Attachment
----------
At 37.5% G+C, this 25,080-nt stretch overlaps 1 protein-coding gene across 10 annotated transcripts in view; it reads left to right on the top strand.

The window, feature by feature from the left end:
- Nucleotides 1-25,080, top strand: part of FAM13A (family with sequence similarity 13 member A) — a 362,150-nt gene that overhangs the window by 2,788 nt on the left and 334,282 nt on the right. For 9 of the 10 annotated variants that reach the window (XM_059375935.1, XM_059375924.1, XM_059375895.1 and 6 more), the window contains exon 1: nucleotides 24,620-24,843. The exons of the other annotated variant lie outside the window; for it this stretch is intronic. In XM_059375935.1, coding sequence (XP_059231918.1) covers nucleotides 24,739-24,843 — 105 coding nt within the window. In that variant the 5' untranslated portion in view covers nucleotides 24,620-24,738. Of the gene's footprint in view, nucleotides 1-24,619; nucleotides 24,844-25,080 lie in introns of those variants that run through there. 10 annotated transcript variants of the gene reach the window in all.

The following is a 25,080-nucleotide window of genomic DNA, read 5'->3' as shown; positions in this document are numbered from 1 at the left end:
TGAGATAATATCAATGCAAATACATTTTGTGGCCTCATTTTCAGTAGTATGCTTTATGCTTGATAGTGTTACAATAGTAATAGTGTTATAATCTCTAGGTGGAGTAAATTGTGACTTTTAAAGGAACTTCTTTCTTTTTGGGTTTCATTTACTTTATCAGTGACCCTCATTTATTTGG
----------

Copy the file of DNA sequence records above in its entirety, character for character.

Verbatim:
At 37.5% G+C, this 25,080-nt stretch overlaps 1 protein-coding gene across 10 annotated transcripts in view; it reads left to right on the top strand.

The window, feature by feature from the left end:
- Nucleotides 1-25,080, top strand: part of FAM13A (family with sequence similarity 13 member A) — a 362,150-nt gene that overhangs the window by 2,788 nt on the left and 334,282 nt on the right. For 9 of the 10 annotated variants that reach the window (XM_059375935.1, XM_059375924.1, XM_059375895.1 and 6 more), the window contains exon 1: nucleotides 24,620-24,843. The exons of the other annotated variant lie outside the window; for it this stretch is intronic. In XM_059375935.1, coding sequence (XP_059231918.1) covers nucleotides 24,739-24,843 — 105 coding nt within the window. In that variant the 5' untranslated portion in view covers nucleotides 24,620-24,738. Of the gene's footprint in view, nucleotides 1-24,619; nucleotides 24,844-25,080 lie in introns of those variants that run through there. 10 annotated transcript variants of the gene reach the window in all.

The following is a 25,080-nucleotide window of genomic DNA, read 5'->3' as shown; positions in this document are numbered from 1 at the left end:
TGAGATAATATCAATGCAAATACATTTTGTGGCCTCATTTTCAGTAGTATGCTTTATGCTTGATAGTGTTACAATAGTAATAGTGTTATAATCTCTAGGTGGAGTAAATTGTGACTTTTAAAGGAACTTCTTTCTTTTTGGGTTTCATTTACTTTATCAGTGACCCTCATTTATTTGG